The big chart in the middle shows how you are doing over time. I started out doing really poorly — getting only 50% correct in my first practice exam. Towards the end, my results were much higher, 80% or more. So although overall I did worse than my peers, I am improving significantly over time.
As you can see in my previous practice exams, under “My Latest Tests,” all my last three practice exams were higher than average. You can also review previous practice exams if you would like.
Click on the “Create a Test” button on top to bring you to the next screen.
Picture 2 – Create a New Exam
Creating a new exam should be pretty self-explanatory.
You can choose how many questions you want in your practice exam (up to 50).
You can also choose whether you want a timed test, untimed test, or tutor test. I don’t think I have to talk much about the timed and untimed mode. Normally, the right answer and explanation to each question are shown when you review the exam, after answering all the questions. In tutor mode, the right answer and explanation are shown after answering each question — there is no need to review the exam to get them.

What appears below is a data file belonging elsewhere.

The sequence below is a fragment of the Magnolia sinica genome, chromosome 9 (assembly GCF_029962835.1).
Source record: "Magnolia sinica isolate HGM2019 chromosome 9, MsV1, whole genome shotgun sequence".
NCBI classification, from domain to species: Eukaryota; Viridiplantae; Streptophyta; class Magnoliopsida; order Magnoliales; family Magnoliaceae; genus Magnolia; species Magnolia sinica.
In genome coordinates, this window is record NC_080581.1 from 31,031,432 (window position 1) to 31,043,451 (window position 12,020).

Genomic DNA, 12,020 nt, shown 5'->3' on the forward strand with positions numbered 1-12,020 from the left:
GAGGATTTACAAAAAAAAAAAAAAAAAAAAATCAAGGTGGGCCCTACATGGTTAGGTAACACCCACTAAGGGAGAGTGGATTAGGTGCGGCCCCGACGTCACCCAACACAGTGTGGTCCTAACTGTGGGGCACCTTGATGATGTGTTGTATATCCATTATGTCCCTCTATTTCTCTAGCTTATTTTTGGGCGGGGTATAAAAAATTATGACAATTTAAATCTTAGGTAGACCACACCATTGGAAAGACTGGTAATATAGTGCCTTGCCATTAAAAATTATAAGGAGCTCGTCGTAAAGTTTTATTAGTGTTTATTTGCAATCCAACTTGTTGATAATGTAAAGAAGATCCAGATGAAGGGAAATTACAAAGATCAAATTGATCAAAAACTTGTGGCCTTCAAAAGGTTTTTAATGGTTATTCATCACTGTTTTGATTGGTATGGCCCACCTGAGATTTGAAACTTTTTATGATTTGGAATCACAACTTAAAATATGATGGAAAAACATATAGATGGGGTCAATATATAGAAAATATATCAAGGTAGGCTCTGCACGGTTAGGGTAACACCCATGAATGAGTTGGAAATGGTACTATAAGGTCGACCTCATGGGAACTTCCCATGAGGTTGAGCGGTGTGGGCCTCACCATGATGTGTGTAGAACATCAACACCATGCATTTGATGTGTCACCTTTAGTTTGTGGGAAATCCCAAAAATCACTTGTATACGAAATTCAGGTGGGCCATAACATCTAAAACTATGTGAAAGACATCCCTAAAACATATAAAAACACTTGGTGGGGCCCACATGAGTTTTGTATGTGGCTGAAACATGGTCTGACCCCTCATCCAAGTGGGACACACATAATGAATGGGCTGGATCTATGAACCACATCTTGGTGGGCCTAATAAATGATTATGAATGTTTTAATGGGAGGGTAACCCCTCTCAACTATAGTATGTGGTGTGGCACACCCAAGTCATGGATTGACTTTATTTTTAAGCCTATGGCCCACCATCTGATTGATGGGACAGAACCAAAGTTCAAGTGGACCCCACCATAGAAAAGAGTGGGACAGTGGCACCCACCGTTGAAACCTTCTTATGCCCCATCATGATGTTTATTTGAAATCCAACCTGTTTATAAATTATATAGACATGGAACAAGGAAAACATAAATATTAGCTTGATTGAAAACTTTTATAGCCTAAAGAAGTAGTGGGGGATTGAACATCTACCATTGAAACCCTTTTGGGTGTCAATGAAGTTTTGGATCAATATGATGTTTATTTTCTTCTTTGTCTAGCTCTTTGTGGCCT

You can also choose how you want your test to look. I just leave it on the “COMLEX” option because that is the test I am taking.
Last, but not least, you can choose the subjects for your practice exam. So if you want your exam to simulate an a real exam, click on “Select All Categories.” If you want to strengthen your knowledge in a particular field (i.e. endocrine), choose that field.
Once everything is good, click on “Start the Test!” button.
Picture 3 – Exam Interface
This is the most important part of the practice exam — the interface. As you can see, this is under the COMLEX view.
With the buttons in the top right, you can write a short note to yourself, pause the exam, or leave the exam.